The last of the big gun movie critics left us today after his long battle with cancer. Roger Ebert is/was a titan in the film criticism business. His loss touches all of us who watch films as he has been the gold standard for so long. Everyone knows this and I doubt I can add much to what has been said since news broke earlier today that he had passed.
I do want to share my one brush with Ebert, though. I was living in Chicago (Evanston, actually) while my wife was getting her PhD. We were returning from a trip to Indiana and we were coming back on the Toll Road, that interminable stretch of constant construction that lies between Indiana and Illinois. As we are pulling up to one of the toll booths, I see a black Nissan Pathfinder ahead of us with the license plate that read: MOVIES and I saw the salt-colored hair of the man driving it. I immediately announced to my wife that it had to be Ebert. She of course told me I was crazy in only the way that she can with such charm that even I can’t get upset with her. Determined to prove her wrong, I tried maneuvering to get closer weaving as he did through the dense traffic as we got closer and closer to the booths. Through the honks and anger of the other drivers I was able to finally pull up next to the Pathfinder right as we reached the booths. Sure enough, I looked over and there he was, scraping for change to pay the 75 cent toll. When he finally looked over at the two of us, our necks craned, some dumbass smile pasted across my face, he graciously waved, deposited his coins in the hand of the tollbooth attendant and motored through the booth. Afterwards, I gave my wife the business about me being correct and she being wrong (not something that happens terribly often) and drove the rest of the way up the Dan Ryan and Lake Shore Dr./Sheridan Rd. to my condo with a smile on my face.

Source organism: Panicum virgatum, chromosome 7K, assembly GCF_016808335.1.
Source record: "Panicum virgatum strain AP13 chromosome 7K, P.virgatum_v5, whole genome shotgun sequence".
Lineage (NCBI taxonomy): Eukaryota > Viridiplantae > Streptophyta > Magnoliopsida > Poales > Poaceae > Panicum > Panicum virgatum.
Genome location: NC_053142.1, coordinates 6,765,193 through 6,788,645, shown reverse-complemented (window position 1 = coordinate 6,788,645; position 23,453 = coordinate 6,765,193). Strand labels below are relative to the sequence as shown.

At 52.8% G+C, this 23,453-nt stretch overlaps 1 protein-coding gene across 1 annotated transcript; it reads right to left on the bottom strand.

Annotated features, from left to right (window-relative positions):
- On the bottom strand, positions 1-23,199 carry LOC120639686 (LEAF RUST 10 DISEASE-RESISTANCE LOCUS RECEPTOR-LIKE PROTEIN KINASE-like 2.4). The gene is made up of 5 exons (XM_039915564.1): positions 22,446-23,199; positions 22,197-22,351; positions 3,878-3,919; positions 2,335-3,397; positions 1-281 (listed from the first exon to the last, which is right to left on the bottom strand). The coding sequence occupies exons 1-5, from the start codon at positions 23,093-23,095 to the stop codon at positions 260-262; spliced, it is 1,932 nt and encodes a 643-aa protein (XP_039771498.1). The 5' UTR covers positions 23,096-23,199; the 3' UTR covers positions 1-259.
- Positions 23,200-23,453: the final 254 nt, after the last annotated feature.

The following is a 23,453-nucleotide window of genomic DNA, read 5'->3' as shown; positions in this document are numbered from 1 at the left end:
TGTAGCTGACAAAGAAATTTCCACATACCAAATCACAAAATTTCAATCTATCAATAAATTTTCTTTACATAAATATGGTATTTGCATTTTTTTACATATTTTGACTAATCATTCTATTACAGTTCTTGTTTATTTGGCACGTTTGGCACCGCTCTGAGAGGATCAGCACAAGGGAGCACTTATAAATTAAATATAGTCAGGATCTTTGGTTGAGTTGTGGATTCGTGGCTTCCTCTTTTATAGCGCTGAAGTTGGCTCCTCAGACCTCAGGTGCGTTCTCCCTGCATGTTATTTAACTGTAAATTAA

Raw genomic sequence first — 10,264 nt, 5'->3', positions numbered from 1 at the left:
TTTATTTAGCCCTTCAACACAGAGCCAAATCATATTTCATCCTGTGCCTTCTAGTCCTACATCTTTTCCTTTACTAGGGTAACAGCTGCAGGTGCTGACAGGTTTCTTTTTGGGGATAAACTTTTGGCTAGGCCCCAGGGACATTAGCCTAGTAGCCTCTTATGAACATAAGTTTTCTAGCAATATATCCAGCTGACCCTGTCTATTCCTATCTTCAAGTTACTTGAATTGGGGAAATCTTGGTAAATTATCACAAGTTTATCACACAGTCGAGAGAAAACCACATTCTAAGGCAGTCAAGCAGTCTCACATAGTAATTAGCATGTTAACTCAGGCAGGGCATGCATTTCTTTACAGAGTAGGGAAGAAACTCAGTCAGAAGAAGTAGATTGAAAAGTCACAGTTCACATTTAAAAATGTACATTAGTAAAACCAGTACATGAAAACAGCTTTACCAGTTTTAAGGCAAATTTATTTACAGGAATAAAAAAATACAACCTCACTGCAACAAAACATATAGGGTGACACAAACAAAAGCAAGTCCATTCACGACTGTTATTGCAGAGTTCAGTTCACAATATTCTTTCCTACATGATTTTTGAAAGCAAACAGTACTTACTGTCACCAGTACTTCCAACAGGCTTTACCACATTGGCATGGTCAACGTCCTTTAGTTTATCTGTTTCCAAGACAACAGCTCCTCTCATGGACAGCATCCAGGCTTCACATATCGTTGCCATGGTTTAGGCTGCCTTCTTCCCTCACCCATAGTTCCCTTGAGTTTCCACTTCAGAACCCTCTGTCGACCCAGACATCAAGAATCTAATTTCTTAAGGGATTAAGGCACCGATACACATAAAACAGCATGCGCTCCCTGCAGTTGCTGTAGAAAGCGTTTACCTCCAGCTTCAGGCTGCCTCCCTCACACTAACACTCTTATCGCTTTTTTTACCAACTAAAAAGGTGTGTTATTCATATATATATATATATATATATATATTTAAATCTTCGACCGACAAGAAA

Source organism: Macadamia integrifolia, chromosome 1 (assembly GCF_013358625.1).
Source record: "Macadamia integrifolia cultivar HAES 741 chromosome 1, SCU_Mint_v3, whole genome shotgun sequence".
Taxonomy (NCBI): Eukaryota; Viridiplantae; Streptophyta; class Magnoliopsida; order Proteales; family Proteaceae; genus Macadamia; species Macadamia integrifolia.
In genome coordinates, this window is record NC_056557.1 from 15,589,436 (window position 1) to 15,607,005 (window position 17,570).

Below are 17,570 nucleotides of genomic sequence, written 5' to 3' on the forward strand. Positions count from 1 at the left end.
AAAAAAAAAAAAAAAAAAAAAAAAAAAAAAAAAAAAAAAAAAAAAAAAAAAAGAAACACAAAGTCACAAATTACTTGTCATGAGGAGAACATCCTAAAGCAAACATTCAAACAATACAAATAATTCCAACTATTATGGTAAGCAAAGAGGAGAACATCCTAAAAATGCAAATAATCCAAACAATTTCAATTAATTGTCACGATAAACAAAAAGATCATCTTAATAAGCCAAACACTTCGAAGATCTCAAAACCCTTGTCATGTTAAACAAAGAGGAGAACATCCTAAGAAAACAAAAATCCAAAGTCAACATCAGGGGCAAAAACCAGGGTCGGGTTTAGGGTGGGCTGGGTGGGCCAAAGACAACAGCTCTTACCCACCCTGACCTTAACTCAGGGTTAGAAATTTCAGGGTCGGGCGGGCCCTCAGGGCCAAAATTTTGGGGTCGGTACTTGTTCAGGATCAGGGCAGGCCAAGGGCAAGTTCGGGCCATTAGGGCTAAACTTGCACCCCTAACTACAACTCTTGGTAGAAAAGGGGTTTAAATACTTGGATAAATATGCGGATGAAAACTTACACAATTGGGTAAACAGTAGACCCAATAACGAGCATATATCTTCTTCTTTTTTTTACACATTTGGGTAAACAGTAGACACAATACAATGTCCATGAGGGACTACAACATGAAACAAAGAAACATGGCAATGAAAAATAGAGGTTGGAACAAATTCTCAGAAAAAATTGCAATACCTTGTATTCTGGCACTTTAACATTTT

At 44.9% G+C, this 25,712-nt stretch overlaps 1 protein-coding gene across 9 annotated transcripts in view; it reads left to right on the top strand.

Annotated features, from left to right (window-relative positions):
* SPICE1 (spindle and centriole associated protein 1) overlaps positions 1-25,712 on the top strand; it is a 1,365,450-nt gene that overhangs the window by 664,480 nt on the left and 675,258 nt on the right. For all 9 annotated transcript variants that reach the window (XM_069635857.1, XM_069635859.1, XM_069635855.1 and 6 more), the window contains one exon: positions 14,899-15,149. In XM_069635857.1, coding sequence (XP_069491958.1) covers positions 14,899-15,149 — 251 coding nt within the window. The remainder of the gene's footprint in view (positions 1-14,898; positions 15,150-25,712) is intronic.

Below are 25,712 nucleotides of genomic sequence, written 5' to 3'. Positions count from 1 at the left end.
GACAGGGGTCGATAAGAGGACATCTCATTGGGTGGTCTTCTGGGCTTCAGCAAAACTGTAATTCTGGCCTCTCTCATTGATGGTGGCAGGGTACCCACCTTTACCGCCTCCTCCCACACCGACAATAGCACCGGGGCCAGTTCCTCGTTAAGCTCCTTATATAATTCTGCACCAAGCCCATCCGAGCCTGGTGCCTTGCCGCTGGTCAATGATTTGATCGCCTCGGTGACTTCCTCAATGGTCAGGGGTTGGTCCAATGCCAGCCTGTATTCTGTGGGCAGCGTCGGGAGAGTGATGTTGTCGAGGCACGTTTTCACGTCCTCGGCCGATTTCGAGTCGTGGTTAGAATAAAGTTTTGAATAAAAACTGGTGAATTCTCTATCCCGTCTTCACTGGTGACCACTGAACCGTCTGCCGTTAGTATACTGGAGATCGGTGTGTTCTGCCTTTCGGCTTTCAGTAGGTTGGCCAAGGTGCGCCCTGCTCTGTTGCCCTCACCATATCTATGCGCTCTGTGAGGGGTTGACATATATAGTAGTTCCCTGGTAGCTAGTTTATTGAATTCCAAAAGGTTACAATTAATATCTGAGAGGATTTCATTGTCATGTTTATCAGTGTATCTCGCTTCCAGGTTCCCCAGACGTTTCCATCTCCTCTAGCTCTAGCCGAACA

I don’t know that this encounter would have done much for most people, but that was the effect Mr. Ebert had on me. He and I love movies in the same way – we are willing to sit in darkness and watch countless stories unfold before our eyes and be transported to places unfathomable. His skill with words and love of cinema will be missed dearly.
Here is my favorite quote from Ebert and one I take to heart:
“There are no right answers. The questions are the point. They make you an active movie watcher, not a passive one. You should not be a witness at a movie, but a collaborator. Directors cannot make the film without you. Together, you can accomplish amazing things. The more you learn, the quicker you’ll know when the director is not doing his share of the job. That’s the whole key to being a great moviegoer. There’s nothing else to it.”
Rest in peace, fair sir. May you be somewhere now talking film with Fellini and arguing with Siskel.